I have a new piece on the web, too. It’s about advanced directives and I know that if you are over 25, you need to think about this. Do it for your family and friends. Don’t just sign the papers, have the conversation. You can check it out at https://dyingwithwisdom.com/advanced-directives/

Retirement Blues

young cat at home

Almost everyone agrees that, once you retire, there are so many things to do that you’ll be busier than ever. I don’t know if this is because people take on too many things, or if it is just that everything takes a person longer, but I sure have been busy. I am doing a lot, for sure: volunteering at Hospice, keeping up a website, editing a new international handbook on adult development, taking care of my grandchildren 2 or 3 days a week, remodeling a rental property we bought this year. But it’s not more than I have ever done.

The year I was 40, I took care of my dad while he was dying as I tried to help a boyfriend who had tried to commit suicide. I was a single mom; my ex-husband filed for bankruptcy and stopped making child support payments, so I took a second job as a real estate agent and lived in a home that I was remodeling and so I could flip it. I also started working for Fielding part-time—that makes three jobs. I remember stressing about money, but not about doing too much. I think I was writing a book on adolescence as well.

Now, I need a nap at 4 or 5 in the afternoon. If I rush, I make mistakes and have accidents. I had two fender benders this summer, running into things in parking lots when I was in a hurry racing from Home Depot to the tile store and the plumbing supply. I forget appointments and lose my stuff. I lost my wallet twice last week—retrieving it both times, but only adding to the worry that I am “losing it,” in a more general sense. And, of course, once the mind identifies a downward trend, the idea that it will only get worse arises.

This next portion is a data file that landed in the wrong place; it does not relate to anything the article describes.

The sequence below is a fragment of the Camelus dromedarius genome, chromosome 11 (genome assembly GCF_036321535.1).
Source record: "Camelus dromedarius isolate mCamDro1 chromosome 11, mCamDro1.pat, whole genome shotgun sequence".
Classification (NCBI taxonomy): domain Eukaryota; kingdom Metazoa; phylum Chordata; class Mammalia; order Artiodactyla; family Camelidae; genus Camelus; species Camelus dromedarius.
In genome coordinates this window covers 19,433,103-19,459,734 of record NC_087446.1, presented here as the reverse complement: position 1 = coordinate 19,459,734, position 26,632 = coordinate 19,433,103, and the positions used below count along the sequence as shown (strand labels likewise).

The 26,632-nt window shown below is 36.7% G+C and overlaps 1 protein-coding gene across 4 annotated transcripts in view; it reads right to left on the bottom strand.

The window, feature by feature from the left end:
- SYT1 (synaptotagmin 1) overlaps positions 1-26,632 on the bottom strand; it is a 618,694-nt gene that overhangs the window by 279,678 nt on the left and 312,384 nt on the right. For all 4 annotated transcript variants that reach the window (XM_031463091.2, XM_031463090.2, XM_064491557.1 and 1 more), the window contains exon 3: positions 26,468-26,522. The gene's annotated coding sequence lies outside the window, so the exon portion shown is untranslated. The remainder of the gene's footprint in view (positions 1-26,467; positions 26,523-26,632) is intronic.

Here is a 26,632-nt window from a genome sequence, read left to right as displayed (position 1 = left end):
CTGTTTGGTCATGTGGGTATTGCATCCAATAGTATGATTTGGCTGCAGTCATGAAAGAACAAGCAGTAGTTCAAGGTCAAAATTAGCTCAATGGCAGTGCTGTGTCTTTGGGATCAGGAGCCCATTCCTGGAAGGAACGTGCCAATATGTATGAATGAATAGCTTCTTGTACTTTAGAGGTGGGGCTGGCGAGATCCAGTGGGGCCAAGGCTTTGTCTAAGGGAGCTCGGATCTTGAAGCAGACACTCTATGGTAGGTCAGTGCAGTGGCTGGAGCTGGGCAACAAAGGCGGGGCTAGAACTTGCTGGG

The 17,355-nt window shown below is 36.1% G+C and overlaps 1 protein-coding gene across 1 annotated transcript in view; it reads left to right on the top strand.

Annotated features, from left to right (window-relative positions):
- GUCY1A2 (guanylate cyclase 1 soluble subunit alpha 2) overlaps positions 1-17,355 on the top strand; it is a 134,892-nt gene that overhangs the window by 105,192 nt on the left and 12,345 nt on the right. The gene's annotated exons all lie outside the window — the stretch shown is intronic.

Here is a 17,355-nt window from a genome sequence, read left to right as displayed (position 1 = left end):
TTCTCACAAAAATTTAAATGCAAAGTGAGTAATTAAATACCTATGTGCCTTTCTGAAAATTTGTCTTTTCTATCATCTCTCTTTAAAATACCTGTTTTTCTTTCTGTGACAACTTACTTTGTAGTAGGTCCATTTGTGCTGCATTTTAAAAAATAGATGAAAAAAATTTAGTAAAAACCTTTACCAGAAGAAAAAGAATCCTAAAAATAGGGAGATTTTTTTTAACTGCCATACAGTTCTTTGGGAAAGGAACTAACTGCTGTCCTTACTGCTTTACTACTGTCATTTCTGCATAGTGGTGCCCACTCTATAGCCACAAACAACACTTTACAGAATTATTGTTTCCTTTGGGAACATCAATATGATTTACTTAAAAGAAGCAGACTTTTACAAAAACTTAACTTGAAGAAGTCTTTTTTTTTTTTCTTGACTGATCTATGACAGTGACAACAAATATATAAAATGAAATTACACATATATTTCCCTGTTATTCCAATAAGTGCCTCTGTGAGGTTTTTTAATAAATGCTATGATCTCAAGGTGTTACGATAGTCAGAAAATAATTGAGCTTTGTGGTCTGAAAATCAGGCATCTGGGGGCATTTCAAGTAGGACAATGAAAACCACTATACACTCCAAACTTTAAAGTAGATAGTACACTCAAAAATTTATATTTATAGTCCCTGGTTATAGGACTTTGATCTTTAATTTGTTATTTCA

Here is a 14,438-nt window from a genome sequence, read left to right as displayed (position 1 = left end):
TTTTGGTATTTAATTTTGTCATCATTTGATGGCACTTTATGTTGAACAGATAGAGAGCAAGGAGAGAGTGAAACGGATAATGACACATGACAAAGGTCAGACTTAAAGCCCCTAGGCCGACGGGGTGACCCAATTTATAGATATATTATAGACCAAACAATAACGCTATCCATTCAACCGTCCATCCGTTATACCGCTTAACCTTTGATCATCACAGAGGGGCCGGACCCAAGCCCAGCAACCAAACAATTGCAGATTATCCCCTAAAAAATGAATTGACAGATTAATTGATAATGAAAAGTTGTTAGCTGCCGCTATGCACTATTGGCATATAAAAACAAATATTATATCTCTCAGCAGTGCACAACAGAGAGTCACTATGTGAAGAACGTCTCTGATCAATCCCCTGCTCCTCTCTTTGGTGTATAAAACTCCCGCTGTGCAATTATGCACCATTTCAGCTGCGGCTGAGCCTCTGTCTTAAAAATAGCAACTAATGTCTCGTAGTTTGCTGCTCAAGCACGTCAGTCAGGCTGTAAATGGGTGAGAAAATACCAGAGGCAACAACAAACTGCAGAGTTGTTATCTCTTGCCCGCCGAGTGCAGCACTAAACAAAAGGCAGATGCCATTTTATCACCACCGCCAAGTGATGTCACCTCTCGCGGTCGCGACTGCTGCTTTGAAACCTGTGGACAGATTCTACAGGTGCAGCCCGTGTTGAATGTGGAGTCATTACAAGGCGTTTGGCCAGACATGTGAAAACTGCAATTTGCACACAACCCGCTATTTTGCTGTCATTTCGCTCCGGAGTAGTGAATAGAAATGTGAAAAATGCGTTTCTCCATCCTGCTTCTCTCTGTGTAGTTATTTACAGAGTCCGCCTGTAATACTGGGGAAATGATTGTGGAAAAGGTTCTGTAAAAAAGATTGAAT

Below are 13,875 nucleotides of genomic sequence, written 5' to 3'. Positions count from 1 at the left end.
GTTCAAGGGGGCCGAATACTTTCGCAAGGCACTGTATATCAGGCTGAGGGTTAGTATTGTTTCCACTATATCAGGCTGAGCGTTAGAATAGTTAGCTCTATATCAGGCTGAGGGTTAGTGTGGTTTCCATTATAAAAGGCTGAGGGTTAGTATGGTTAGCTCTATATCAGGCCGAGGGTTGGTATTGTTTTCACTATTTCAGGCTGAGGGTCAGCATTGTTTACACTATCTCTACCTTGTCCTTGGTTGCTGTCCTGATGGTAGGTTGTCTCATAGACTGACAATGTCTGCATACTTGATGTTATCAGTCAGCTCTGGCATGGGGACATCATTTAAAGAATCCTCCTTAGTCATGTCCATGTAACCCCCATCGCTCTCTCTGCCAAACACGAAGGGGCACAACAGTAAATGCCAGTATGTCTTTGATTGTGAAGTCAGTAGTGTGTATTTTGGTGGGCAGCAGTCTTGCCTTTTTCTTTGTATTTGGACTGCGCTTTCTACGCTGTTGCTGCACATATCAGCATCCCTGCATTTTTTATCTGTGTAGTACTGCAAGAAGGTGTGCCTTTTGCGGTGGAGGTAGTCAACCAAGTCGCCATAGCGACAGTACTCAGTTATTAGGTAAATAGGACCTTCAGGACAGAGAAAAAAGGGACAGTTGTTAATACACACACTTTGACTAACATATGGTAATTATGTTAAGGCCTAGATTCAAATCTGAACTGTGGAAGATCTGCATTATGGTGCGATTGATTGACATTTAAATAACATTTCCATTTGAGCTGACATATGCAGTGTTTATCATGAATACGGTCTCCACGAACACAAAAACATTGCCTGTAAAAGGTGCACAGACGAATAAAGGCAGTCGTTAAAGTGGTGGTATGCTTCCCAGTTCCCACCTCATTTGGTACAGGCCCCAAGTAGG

My body is changing. It aches and creaks and requires exercise, rubbing down, greasing up, exfoliating and soaking. This is all just normal aging, arthritis and bursitis. I feel lucky because some of my friends have cancer, Alzheimer’s, various neuropathies and heart failure. I try to provide emotional support and dinner.

The paperwork is ridiculous, from filling out forms on the internet (so I don’t have to shop) and answering questions my insurance company finds the need to ask every six months, to sorting through piles of mail to decide which charity is worthy or which magazine to renew and whether I have already paid to renew it.

When I think about the fact that I may live another 20 or 25 years, it seems exhausting. Maybe that is how, ultimately, people die in a modern world—exhaustion. Exhausted by the news, by the need to repair the past and work toward a decent future. Exhausted by the errands, the driving, the crashing of electronic devices, the proliferation of knick knacks, the need to conserve water and eliminate waste. Don’t forget, plastic is forever.

This month, I vow to slow down, to say no, to take walks with the dog and listen to music, to dance every day. We’ll see how long that lasts with the holidays coming along. Where did the year go? It’s October! Garden spiders and pumpkin patches are everywhere. The “season” is in full swing: fundraisers, new plays and movies, invitations to dinner, requests for time and money.

I remember once seeing the universe as a giant wheel, looking something like the death star, relentlessly pushing time forward. Nothing you can do to stop it or rewind it or even slow it down a microsecond. I know there is supposed to be no time in outer space.  They say there are multiple worlds and even universes (universi?) out there too.  Here on earth, however, there is only one world and time marches on with or without you.